A study by Australian scientists has warned that coral reef shark populations on the Great Barrier Reef are in the midst of a catastrophic collapse.
The research by William Robbins and colleagues, based at James Cook University and the ARC Centre of Excellence for Coral Reef Studies, found that grey reef shark numbers had already declined to around 3% of unfished levels, and are currently declining so fast that they could collapse to one thousandth of their unfished levels within 20 years if current conditions continue.
A shark that has been caught for its fins.
Whitetip reef sharks fared little better: they are currently at 20% of unfished levels, and are headed towards 5% within two decades.
The study is the first of its kind to combine direct underwater counts of shark abundance with mathematical models that project future population trends based on information about reef sharks’ current survival, growth and reproductive rates.
“Our research indicates that current reef shark abundances and levels of fishing pressure are simply not sustainable. Reef sharks are effectively on a fast track to ‘ecological extinction’ – becoming so rare that they will no longer play their part in the ecology and food web of the reef,” says Robbins, the study’s lead author.
“It also suggests that immediate and substantial reductions in fishing pressure will be needed to give threatened populations any chance of recovery,” he added.
The researchers also compared shark abundances in reefs that had been zoned for different levels of fishing in the decades preceding the study. They found that some types of no-take zones had worked very effectively for reef sharks, but that others had not. In particular, reef shark abundances in “pink zones”, which are strictly policed no-take zones that require special permits to enter, were as large as on oceanic reefs with virtually no shark fishing. In contrast, shark abundances in “green zones”, where illegal fishing is much harder to prevent, were similar to abundances in legally fishable areas.
“Reef sharks mature late in life, and, like many whales and dolphins, produce very few offspring,” notes Mizue Hisano, a co-author of the study. “This makes it hard for them to bounce back from even low levels of fishing, such as poaching in green zones.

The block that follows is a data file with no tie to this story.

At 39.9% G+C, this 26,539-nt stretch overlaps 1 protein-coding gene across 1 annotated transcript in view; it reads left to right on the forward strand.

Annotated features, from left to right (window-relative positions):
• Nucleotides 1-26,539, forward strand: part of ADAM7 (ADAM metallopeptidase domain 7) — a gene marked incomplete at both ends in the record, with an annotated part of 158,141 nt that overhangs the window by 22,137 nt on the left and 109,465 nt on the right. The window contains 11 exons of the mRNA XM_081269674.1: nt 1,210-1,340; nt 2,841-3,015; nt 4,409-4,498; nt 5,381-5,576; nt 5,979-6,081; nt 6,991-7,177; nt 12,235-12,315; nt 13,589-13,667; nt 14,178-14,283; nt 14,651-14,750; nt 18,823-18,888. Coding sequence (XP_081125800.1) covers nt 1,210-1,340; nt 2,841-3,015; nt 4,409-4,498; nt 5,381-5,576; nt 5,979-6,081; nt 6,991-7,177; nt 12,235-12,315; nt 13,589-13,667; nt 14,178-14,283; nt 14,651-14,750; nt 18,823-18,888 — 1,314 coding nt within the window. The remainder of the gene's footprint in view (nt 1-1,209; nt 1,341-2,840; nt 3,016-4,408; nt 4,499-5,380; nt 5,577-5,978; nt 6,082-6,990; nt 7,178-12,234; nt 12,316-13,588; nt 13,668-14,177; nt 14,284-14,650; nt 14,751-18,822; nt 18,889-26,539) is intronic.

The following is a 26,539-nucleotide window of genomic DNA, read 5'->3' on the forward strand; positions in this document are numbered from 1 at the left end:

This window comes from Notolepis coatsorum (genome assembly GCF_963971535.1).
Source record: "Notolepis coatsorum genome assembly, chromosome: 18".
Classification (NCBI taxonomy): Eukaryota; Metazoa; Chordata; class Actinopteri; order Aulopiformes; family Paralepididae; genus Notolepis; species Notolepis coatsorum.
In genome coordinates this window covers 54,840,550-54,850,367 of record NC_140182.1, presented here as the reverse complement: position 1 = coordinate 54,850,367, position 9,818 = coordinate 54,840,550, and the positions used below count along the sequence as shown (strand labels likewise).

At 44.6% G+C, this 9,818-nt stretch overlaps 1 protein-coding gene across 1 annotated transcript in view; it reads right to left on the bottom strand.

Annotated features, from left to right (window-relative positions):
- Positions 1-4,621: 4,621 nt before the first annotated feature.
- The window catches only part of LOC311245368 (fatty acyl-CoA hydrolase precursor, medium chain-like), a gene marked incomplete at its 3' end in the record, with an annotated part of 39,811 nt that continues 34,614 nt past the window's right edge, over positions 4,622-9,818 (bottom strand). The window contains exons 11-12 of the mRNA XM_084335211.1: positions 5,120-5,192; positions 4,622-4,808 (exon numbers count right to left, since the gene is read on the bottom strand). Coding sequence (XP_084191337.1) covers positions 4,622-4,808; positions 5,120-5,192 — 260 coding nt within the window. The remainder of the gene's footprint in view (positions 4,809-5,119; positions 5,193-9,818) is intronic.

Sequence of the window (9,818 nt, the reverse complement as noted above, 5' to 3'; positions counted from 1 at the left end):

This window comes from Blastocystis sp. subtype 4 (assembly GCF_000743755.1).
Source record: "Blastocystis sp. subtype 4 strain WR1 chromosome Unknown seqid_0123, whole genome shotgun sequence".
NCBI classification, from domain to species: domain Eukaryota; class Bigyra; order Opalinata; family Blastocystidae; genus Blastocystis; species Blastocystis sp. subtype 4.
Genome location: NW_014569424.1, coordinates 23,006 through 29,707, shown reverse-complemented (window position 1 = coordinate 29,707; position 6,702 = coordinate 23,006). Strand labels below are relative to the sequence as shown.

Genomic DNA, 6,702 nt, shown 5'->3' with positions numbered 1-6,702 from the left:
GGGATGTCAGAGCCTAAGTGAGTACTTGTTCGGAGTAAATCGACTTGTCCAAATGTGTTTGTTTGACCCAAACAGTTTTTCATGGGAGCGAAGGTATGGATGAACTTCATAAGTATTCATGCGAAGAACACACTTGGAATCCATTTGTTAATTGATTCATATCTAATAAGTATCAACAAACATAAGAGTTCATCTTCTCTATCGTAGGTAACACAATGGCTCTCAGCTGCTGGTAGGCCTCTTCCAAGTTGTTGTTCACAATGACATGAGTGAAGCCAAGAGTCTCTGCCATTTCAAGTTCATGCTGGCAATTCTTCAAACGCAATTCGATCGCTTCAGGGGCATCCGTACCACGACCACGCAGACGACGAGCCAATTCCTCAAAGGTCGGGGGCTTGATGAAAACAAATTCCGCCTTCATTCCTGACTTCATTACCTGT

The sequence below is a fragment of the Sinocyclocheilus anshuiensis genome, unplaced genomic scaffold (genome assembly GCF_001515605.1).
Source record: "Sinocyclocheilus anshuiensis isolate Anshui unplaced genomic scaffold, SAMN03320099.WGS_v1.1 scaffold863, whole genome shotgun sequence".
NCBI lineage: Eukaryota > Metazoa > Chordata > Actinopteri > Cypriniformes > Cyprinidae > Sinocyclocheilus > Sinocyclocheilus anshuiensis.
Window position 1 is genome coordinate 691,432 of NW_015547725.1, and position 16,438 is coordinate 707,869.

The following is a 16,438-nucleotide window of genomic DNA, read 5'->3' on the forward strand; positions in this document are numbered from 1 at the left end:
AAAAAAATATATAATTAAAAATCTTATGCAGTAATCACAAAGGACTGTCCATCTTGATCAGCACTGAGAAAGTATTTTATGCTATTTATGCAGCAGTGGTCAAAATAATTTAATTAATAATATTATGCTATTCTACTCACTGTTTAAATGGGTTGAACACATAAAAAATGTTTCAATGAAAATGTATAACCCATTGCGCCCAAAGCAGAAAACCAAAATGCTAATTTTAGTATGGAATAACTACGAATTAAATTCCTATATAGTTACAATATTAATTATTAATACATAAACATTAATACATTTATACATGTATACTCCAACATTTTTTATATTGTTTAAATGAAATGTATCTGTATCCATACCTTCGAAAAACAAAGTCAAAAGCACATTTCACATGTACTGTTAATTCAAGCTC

The study highlights the importance of ensuring high compliance with no-take regulations. “The recent re-zoning of the Great Barrier Reef, with its increased emphasis on building support for no-take zones among reef users, is an important step to increase the effectiveness of no-take areas,” says Dr Sean Connolly, another of the study’s authors.
“However, these efforts need to be combined with realistic limits on shark fishing for the ecosystem as a whole. Because shark fishing is intensifying, the population collapses that we have identified are likely to accelerate if we do not take action now.”
It was especially disturbing that a collapse in shark populations had occurred on Australia’s Great Barrier Reef, says Hisano. “The Great Barrier Reef is widely regarded as one of the world’s best-managed reef ecosystems. This means the situation may well be even more serious on reefs elsewhere in the world.”
The team’s report “Ongoing collapse of coral reef shark populations” appears in this week’s issue of Current Biology.
Robbins, WD; Hisano, M; Connolly, SR and Choat, JH. “Ongoing Collapse of Coral-Reef Shark Populations”. Current Biology 16, 2314–2319. Link to Full Text or pdf
William Robbins, School of Marine and Tropical Biology, James Cook University, +61 7 4781 5574 (after Dec 8 only)
Dr Sean Connolly, ARC Centre of Excellence for Coral Reef Studies & James Cook University, +61 7 4781 4242 or +61 04 1942 2815
Mizue Hisano, ARC Centre of Excellence for Coral Reef Studies & James Cook University, +61 7 4781 5725
Jenny Lappin, ARC Centre of Excellence for Coral Reef Studies, +61 7 4781 4222
Jim O’Brien, James Cook University Media Office, +61 7 4781 4822